Peter Stallybrass is Walter H. and Leonore C. Annenberg Professor in the Humanities and Professor of English and of Comparative Literature and Literary Theory. For the last twenty-two years, he has directed the seminar on the History of Material Texts, and he co-edits the Material Texts series for the University of Pennsylvania Press. While training as a mortician, he became obsessed with Dostoevsky’s novels and, under the mistaken impression that he would have more time to read at university, applied to Sussex University in England. Peter was an undergraduate, a graduate, and a professor at Sussex, where he directed the graduate program in Renaissance Studies and the faculty/graduate seminar in Critical Theory. In 1984, he co-founded the Popular Literature Group at the Centre for Social History in Oxford, organizing conferences on Romance and Detective Fiction.
In 1978, he visited the United States for the first time to teach at Smith College, where he met Ann Rosalind Jones. After eight years of commuting across the Atlantic, he moved to Dartmouth College in 1986 and, in 1988, to the University of Pennsylvania, where he has been ever since, with visiting positions at the University of London, and, as Directeur d’Études, at the École des Hautes Études en Sciences Sociales in Paris. He has received fellowships from the American Council for Learned Societies, the Society for the Humanities at Cornell University, the Folger Shakespeare Library, the Globe Theater, London, the Center for Advanced Judaic Studies, and the Guggenheim Foundation. In 1999, he was chair of the English Institute at Harvard University, and he has been a Trustee of the Institute since 2002.
Most of Peter’s early work was on literary and cultural theory, and he published The Politics and Poetics of Transgression, co-written with Allon White, in 1986. His continuing interest in this field has led to a book on Marx, materiality, and memory, published in Brazil in 1999 under the title O Casaco de Marx: Roupas, Memória, Dor. His interest in material culture took a new turn after the death of Allon White and the particular problems of disposing of a friend’s clothes. As a memorial lecture for Allon, he wrote "Worn Worlds: Clothes, Mourning, and the Life of Things,” which led him to a collaboration with Ann Rosalind Jones on Renaissance Clothing and the Materials of Memory, published by Cambridge University Press and awarded the James Russell Lowell prize by the MLA in 2001.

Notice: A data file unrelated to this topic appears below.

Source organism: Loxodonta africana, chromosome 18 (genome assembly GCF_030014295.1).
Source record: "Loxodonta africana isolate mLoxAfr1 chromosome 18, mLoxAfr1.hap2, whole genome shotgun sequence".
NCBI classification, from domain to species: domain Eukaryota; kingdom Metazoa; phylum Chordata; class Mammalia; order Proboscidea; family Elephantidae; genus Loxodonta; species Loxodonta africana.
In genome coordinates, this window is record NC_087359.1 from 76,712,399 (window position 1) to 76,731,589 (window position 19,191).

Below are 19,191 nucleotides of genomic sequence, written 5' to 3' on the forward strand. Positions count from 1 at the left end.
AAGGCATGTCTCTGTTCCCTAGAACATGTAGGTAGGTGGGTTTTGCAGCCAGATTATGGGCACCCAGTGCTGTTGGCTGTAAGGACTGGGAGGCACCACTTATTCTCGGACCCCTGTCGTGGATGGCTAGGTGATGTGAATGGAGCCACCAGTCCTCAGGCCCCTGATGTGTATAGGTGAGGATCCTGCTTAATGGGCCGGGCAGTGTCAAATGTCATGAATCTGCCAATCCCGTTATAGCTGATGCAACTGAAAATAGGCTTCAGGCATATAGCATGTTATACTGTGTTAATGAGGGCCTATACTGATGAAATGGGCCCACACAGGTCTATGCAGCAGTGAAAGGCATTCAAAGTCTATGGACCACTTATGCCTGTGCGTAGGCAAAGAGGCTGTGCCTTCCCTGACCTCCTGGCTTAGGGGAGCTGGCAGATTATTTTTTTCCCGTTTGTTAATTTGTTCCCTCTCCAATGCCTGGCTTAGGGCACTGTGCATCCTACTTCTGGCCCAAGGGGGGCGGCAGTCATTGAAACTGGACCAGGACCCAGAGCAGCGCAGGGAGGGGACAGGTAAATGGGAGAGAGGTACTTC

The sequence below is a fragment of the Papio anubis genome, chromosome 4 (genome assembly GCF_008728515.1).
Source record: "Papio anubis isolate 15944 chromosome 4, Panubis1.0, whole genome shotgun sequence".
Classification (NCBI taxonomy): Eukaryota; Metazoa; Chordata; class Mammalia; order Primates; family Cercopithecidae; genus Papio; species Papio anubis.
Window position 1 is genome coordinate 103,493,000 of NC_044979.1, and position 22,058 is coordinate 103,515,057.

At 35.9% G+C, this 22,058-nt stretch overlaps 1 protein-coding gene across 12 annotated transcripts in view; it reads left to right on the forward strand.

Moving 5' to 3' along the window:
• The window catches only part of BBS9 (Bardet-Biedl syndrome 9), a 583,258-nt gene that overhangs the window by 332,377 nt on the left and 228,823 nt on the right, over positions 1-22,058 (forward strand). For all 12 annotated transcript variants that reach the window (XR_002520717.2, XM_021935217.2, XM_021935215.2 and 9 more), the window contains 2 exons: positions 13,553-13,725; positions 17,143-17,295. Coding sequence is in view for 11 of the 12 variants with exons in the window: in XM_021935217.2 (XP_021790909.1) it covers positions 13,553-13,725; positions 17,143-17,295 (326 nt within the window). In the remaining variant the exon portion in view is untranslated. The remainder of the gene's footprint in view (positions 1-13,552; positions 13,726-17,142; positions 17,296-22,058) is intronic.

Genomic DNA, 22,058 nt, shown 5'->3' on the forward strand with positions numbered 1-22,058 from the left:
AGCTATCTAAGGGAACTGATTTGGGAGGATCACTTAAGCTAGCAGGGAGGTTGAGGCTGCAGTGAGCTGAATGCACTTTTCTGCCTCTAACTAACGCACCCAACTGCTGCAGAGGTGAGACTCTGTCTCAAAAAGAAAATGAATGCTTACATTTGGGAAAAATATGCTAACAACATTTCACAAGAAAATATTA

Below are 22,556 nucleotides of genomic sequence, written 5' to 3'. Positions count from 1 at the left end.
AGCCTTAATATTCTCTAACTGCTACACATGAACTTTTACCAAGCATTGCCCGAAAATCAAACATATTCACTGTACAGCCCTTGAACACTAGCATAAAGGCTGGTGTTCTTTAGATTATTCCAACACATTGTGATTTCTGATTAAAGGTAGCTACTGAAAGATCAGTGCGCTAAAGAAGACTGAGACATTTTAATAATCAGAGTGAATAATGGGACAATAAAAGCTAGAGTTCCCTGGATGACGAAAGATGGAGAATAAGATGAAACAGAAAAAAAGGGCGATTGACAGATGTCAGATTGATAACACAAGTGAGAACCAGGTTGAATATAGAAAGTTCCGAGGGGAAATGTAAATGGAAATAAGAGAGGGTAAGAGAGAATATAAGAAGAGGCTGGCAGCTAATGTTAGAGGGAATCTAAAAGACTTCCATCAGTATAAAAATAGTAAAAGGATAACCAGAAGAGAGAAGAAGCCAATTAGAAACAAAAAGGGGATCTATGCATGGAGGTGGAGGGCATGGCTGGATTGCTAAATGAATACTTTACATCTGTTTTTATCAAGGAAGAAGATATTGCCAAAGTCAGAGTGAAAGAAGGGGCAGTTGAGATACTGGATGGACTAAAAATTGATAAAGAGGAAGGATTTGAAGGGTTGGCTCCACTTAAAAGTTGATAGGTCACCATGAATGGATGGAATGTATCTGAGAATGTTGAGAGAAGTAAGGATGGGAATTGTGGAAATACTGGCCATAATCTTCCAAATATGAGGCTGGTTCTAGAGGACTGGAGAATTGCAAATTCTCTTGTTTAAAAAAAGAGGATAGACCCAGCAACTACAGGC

In 1993, Peter founded the seminar on the History of Material Texts, which has been meeting weekly ever since, and has brought together academics, librarians, writers, artists, and anyone interested in books and other cultural technologies. Peter’s interest in the history of books began when he read Magreta de Grazia’s Shakespeare Verbatim, and, drawing upon many of the ideas in that book, he wrote with her “The Materiality of the Shakespearean Text” (Shakespeare Quarterly 1993). He also began to teach a graduate class that met in and drew upon the wealth of Philadelphia’s libraries, including the Library Company of Philadelphia, the Rosenbach Library, and the Free Library, in addition to the University’s libraries. Since Roger Chartier was appointed to the History Department in 2000, he and Peter have been regularly teaching an undergraduate seminar on “Reading, Writing, and Printing.” Teaching Hamlet, they discovered the material basis of Hamlet’s erasable “tables of the mind” in the Folger Shakespeare Library and, together with Frank Mowery, the Folger’s Head of Conservation, and Heather Wolfe, the Folger’s Curator of Manuscripts, wrote "Hamlet's Tables and the Technologies of Writing in Renaissance England" (Shakespeare Quarterly 2004).
Peter’s work at Benjamin Franklin’s Library, the Library Company, led him to collaborate with Jim Green, the librarian, on exhibitions on “Material Texts” and on “Benjamin Franklin: Writer and Printer,” and on a book on Franklin that was published by the Library Company, the British Library, and Oak Knoll in 2006. He also collaborated with Heather Wolfe in 2006 on an exhibition on “Technologies of Writing in the Renaissance” at the Folger Shakespeare Library. His 2006 A. S. W. Rosenbach lectures on “Printing-for-Manuscript” will be published by the University of Pennsylvania Press.
In 2007, he was elected to the American Philosophical Society, this country’s first learned society, founded by Franklin in 1743.